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November 2006 Contents – In The Money

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Cover photograph by Matthew Worden.

Capital Comment What Fenty should fix . . . Ashcroft unleashed . . . A Supreme Court clerk is worth $200,000?

Where & When New museum opens . . . Dylan at the Patriot Center . . . A Paula Vogel play at Studio . . . Weekend arts festivals.

Relax, It’s Only Music Andy Luse likes to have fun with classical favorites. By Cory Ohlendorf.

Meeting in the Middle A political guru on the problem with campaign consultants, why people are getting fed up with both parties, and why big changes are on the way. Interview by Ken Adelman.

Life After Watergate All the President’s Men made Woodward and Bernstein rich and famous. Then Bernstein faded, and Woodward survived a blunder that almost ruined his career. By Alicia C. Shepard.

Celebrating Virginia Forget about the Pilgrims. As real Virginians will tell you, America began there. By Ernest B. Furgurson.

Secrets of Success Five business leaders whose stories spelled success for their companies and the city. By Leslie Milk.

Barack Obama—the Next President? From out of nowhere, he’s become DC’s brightest star. By Garrett M. Graff.

“Something Happened and We Don’t Know Why” For 18 months, William and Elizabeth seemed like typical babies. Then the twins’ parents started noticing changes. Now, at age five, the children have autism, and no one knows what the future holds. By Cindy Rich.

Women With Style Ten of Washington’s best-dressed women share their fashion advice, favorite shops—and fashion disasters.

Guitar Heaven Washington’s music scene was hot, and Paul Reed Smith wanted to play. But he didn’t have a guitar. So he built one, and then another. Now he makes them for the gods. By William Triplett.

DC’s Best Athlete Gilbert Arenas is a killer on the court, fueled by strength, skill, and a desire to prove all doubters wrong. Now the Wizards superstar is gunning for an NBA championship. By Fred Barnes.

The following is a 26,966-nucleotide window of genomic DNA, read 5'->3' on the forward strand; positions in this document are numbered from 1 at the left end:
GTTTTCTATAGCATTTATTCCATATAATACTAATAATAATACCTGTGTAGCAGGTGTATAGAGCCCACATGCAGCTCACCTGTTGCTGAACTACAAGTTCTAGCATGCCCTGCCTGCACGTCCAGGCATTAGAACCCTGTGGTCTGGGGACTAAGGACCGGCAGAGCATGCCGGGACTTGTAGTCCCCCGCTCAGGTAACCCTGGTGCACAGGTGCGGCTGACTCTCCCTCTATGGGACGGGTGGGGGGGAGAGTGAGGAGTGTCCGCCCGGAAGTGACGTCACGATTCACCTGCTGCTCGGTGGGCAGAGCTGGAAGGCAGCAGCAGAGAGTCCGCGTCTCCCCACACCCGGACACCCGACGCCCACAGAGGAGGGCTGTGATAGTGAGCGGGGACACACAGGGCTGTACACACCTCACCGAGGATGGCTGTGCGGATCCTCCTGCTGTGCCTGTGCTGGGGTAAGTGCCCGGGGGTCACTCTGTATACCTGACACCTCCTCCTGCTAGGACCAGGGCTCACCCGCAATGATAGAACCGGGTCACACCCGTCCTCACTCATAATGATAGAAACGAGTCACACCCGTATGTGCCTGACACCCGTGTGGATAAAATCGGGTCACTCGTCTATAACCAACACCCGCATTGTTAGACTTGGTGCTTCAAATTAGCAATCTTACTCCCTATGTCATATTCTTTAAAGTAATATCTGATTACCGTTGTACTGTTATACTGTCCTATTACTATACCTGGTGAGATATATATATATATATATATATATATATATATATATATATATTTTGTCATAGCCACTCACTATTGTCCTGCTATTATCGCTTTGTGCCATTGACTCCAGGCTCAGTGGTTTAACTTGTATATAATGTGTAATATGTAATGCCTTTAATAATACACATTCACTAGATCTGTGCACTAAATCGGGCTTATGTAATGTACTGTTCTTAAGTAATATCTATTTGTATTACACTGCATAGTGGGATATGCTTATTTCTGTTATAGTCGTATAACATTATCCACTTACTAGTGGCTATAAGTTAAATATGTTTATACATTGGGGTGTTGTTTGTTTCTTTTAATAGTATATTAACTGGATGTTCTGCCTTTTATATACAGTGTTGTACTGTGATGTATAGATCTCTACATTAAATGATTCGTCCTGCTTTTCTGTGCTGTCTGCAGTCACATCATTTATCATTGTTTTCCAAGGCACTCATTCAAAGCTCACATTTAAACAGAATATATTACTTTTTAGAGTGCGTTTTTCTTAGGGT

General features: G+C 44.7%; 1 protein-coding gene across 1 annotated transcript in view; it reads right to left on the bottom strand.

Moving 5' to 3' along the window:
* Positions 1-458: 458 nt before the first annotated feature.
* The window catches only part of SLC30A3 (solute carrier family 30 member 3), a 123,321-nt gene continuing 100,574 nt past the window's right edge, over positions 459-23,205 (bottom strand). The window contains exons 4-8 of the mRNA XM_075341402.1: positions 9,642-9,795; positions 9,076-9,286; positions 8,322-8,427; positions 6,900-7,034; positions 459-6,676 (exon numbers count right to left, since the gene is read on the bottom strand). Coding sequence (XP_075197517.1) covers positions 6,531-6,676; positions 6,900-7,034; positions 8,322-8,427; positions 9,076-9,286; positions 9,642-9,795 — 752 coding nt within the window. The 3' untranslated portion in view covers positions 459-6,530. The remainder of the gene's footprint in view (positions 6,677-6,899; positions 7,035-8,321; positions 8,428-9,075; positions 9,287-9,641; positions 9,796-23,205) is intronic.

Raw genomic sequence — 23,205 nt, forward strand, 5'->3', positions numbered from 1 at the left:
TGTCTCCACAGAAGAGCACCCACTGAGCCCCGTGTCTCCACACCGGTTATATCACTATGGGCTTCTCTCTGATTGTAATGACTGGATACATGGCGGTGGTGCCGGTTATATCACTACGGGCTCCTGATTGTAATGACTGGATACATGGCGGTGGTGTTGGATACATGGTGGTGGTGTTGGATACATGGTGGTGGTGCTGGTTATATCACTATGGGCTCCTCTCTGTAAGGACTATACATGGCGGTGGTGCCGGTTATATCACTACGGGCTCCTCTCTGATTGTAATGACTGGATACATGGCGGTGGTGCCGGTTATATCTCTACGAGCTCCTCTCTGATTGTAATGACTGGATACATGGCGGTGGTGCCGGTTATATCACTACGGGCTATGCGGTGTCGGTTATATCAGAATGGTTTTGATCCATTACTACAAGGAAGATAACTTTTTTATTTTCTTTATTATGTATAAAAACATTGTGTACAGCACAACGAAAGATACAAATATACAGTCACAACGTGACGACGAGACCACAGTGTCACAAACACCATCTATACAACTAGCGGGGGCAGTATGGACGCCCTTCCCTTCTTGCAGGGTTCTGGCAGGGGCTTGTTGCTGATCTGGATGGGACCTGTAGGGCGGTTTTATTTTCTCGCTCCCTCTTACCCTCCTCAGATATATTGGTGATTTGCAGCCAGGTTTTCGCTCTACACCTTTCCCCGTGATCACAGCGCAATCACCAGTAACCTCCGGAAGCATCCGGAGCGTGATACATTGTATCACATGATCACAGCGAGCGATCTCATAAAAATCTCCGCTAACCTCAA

In the Money Executives are making $30 million, Rodeo Drive has invaded Chevy Chase, and Loudoun is America’s richest county. Here’s where the money is, how we get it, and what we do with it. Question: Can Washington be too rich?

Benefits Hearts, holidays, and other good times for good causes. By Maggie Wimsatt.

Favorite Cookbooks For inspiration or a recipe, chefs turn to Julia Child, Ferran Adria —even Weight Watchers. By Ann Limpert.

Bounty of Riches Finding the right wine to pair with the many flavors of Thanksgiving. By Don Rockwell.

Dining Out Ray’s the Classics conjures up a bygone era with big steaks and chops and retro prices. By Todd Kliman. Fish and chips and wit at Eamonn’s in Old Town Alexandria. By Cynthia Hacinli.

Best Bites Perfect Thanksgiving turkey . . . The new Johnny’s Half Shell . . . Richard vs. Trabocchi: Dueling cookbooks.

Can You Get Me In? In an age of toddler interviews and fierce pre-K competition, parents of little children are hiring consultants to help them navigate the system and give their kids an edge. By Joanne Cronrath Bamberger.

Luxury Homes Literary power couple sells for $1.8 million on Capitol Hill. Mitchell Rales deals. By Mary Clare Fleury.

To Rent, to Buy? Those seeking apartments over condos face higher rents and fewer choices. By Mark Francis Cohen.

Washingtonian Crossword Welcome, Mr. Mayor. By Matt Gaffney.

Ready for a Fight A Brazilian jiujitsu champ teaches a new kind of self-defense. By Aram Roston.

What’s in a Name She dropped her easy-to-pronounce nickname—and rediscovered an identity. By Elahe Izadi.